We quickly made our way around the basin to a point just above the timbered draw, near where it goes out of sight between the two ridges. We immediately spotted the nursery band bedded on the opposite ridge. They had evidently circled around after going out of our sight and returned to the ridge we had originally spotted them on. They now had us pinned to our location, and the wind was blowing almost straight to them. We hunkered in to wait them out.
The lone goat which we suspected may be the Lonesome Billy had fed out of sight through the notch near the high point in the following picture, which was about 280 yards away. The nursery group was bedded on the same ridge, just out of the frame on the right, also about 280 yards away:
No sooner had we gotten settled in for a wait, but the long-horned nanny quickly rose to her feet, bringing the rest of the herd to attention. They had obviously caught our wind, but thankfully bailed off the far side of the ridge, away from where the lone goat had went out of sight. We quickly picked up and crossed through the deep ravine, and soon were standing in the notch where the goat had fed out of sight over an hour earlier.
I took my rifle in hand as we began to traverse slowly along the opposite side of the ridgeline. Large clumps of brush reduced visibility to less than 30 yards in most places. As we eased along with Ed in the lead, me following, and the other two behind, I glanced down to my right and spotted a white patch of hair behind a bush about 30 feet away! I hissed at Ed and pointed, and he instructed me to shoot quickly, in words I won't repeat here. I chambered a round, but all I could see of the bedded goat from my position was the hind quarters and a strip of his back line. I raised my rifle and waited, but it didn't take long.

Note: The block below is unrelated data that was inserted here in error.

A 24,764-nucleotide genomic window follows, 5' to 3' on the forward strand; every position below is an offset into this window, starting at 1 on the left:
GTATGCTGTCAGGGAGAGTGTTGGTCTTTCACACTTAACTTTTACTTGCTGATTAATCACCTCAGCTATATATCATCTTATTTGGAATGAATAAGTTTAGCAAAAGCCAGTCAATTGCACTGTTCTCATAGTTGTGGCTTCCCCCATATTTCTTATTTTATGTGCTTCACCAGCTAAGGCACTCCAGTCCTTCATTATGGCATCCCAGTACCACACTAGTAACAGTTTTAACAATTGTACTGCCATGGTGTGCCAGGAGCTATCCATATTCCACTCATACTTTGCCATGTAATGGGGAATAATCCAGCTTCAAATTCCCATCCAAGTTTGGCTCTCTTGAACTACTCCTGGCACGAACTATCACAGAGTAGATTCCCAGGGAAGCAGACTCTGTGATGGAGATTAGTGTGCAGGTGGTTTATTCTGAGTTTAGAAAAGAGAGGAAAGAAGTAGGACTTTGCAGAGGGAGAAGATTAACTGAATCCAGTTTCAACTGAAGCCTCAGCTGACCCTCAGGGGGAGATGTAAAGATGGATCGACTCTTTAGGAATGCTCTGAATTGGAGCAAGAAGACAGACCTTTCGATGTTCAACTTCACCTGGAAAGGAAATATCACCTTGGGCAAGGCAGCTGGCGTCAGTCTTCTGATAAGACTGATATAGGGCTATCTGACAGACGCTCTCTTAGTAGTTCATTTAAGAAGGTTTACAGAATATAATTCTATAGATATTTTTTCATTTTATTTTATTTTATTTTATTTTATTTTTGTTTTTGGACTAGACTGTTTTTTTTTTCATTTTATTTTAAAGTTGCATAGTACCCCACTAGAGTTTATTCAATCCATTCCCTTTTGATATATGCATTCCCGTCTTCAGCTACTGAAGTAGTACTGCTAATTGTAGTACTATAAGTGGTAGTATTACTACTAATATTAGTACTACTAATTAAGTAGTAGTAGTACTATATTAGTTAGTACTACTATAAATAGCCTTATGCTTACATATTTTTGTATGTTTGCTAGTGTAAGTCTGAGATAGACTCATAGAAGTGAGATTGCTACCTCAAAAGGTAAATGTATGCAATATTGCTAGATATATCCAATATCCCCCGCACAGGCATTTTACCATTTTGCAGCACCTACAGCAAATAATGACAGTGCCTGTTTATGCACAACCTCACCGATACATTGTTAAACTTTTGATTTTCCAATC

The goat knew something was up and stood, exposing the top of his shoulder. He was down and instant later, and rolling down the hill. Luckily, he was stopped by a tree on a narrow bench a short distance down the hill. I finished him off and we all stood in amazement at what had transpired over the last minute.
We climbed down to the goat and I was stunned when I got a good look at the horns. They looked long and extremely massive...bigger than I knew goats grew! He was far more than I ever expected. We took a few photos where he was laying:
There was no room to move on the small ledge where he had stopped, so we lowered him by rope to a larger ledge below. Unfortunately, he got pretty muddy and bloody in the move. We had room for some better photos, though.
The posse shot:
Those things have amazing feet:
The clouds and rain settled in on us as soon as we started the cutting. We were amazed at our extremely good fortune to have found the billy and completed the stalk during our short weather window. With four of us working, we had the billy skinned life-size and de-boned in no time. It was nice to have hard-working Kyle and Charlie along for the pack back to spike camp. Everyone was in good spirits, even when the trail was steep and wet:
Back at spike camp, we made some dinner and got a good fire going to help us dry out. Charlie admires a large set of goat horns:
More rain, but coffee, campfire and a big bag of goat meat had folks in a good mood:
It wasn't raining the following morning, so we leisurely had breakfast and coffee before packing up camp. We began the descent to the lake by 11:00. Stopping for a break on the way down: